So the question is what now? What do people who care about the right-to-know do? What do people who care about exposing war crimes and government corruption do? What do people who care about protecting whistleblowers do?

This is not just about protecting Julian Assange, the person. There are many political prisoners and persons unjustly persecuted in the world. Assange is one of too many victims of the Establishment. But Assange has garnered prominence, and this is because he and WikiLeaks had the skill, courage, and audacity to bring to light the nefarious deeds of the power structure that it intended to keep in the dark.

Protecting Julian Assange means not just preventing the extradition of the Australian citizen (shame also to Australia) to the US, but freeing Assange. As a strict elementary principle, people should not be arrested, persecuted, or denigrated for having the moral integrity to expose criminality. Instead they deserve plaudits and should be regarded as great role models for others.

What can be done?

1. Western state/corporate media needs to reverse its path and step to the forefront of protecting the public’s right-to-know. It seems highly unlikely, as it would be a massive reversal for a media that has thoroughly discredited itself. It is in the self-interest of the monopoly media. It would be self-preservation of its publishers and journalists who would now be subject to legal reproach when the power structure is dissatisfied with the news.2 Although the monopoly media would be coming extremely late to the game, protecting the right-to-publish (and the First Amendment in the US) would be pure self-interest.

Expecting a new tune in the monopoly media, however, is not about to happen because the monopoly media is part of the power structure seeking to make an example through Assange of the maltreatment that other potential whistleblowers would face.

Abusing law to prosecute Assange, even in secret (as would be expected given the power structure’s aversion to transparency) should cast an even brighter spotlight on what Assange and WikiLeaks are about, and why the US is seeking to silence the publisher.

2. Award Assange and WikiLeaks the Nobel Peace Prize. While the Nobel Peace Prize may still hold luster for some people, given its questionable awards to dubious recipients, its image has become quite tarnished. Awarding the Nobel Peace Prize to a whistleblower who exposed the malignancy of war would be right in line with the sentiments and intention of Alfred Nobel. People should make their views known to the Nobel Committee. It would be much more difficult to extradite a current Nobel peace laureate, wouldn’t it? It would be a reversal for the Nobel Committee in Norway.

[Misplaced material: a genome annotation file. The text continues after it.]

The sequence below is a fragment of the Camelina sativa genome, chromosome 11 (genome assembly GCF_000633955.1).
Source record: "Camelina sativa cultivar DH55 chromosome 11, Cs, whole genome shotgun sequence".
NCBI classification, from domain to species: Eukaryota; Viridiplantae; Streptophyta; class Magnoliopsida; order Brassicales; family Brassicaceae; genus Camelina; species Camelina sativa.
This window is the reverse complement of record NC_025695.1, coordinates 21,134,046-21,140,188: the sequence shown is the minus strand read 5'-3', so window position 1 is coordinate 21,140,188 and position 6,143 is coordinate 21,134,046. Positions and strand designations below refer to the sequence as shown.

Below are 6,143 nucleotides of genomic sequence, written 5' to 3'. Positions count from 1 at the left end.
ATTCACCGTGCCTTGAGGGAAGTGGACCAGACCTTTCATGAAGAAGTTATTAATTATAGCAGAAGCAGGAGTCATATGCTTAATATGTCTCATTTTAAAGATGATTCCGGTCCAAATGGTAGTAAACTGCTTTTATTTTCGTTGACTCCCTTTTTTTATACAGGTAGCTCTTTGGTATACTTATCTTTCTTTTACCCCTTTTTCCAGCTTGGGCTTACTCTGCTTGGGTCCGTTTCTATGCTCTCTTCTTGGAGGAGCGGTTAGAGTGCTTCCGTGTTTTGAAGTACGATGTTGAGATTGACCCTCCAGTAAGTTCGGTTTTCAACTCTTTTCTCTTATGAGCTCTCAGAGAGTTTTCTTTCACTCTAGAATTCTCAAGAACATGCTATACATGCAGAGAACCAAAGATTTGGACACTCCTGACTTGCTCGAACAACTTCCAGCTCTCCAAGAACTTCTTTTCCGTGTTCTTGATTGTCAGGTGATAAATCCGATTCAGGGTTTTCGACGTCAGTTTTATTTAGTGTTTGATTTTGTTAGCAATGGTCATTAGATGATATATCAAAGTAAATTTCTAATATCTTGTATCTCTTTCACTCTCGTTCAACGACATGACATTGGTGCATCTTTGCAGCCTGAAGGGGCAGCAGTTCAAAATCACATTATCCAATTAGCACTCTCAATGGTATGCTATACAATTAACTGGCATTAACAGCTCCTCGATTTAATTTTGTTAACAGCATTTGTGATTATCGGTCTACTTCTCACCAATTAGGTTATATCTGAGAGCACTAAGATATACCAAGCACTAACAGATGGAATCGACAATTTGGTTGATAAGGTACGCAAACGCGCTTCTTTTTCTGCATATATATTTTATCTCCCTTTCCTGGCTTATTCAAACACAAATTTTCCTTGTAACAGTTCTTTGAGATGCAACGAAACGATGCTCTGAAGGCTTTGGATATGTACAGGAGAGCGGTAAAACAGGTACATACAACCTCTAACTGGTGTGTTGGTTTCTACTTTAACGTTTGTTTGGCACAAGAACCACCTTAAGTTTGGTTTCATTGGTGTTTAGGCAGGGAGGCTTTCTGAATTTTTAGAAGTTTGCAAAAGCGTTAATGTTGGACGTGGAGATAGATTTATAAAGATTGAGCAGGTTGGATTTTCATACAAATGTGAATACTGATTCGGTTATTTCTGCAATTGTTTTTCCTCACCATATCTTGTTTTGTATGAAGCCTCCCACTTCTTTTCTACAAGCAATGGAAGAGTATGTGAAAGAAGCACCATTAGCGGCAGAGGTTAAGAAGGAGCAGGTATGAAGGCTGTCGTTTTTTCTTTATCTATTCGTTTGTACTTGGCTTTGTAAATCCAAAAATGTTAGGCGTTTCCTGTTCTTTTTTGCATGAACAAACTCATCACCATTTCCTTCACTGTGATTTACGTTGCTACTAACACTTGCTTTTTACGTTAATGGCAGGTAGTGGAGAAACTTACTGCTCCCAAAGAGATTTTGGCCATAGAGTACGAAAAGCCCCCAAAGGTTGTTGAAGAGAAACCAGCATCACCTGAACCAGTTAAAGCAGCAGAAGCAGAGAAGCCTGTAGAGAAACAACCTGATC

3. The United Nations. Given that UN Working Group on Arbitrary Detention found that Assange’s detention was arbitrary and called on the UK to allow Assange to leave the Ecuadorian embassy without fear of arrest or extradition, the latest arrest in the UK is the UK further thumbing its nose at the world. What if the UN panel along with other diplomats and dignitaries were to hold vigils outside the British Gitmo where Assange is being held?

4. People power. The force to challenge the establishment power structure is people power — the power of the masses. This should take on many forms. The obvious one is masses taking to the streets. Unless this is of enormous size and sustained, it will only be a resistance blip on the radar. Depending on how much people value their right-to-know; how much they are opposed to killing people living far away who have never lifted a finger against them, their family, their neighbors, their countrymen and women; how much they are dedicated to justice for all humans … they will be willing to engage in further sacrifice: general strike. This will hurt corporations and send a signal to politicians who fear losing political influence. And as an additional measure, people should consider abandoning reader- and viewer-ship of monopoly media, hurting the bottom line and spooking investors.

This is another fight people must not lose. The protection of Assange would be a victory for all those who are unjustly incarcerated everywhere; a victory for people’s right-to-know and empowerment of the people (knowledge, they say, is power); a victory for the anti-war crowd; a victory for freedom of the press; and, of course, a victory-of-sorts for Assange and WikiLeaks.

Most importantly, it would be a victory for humanity.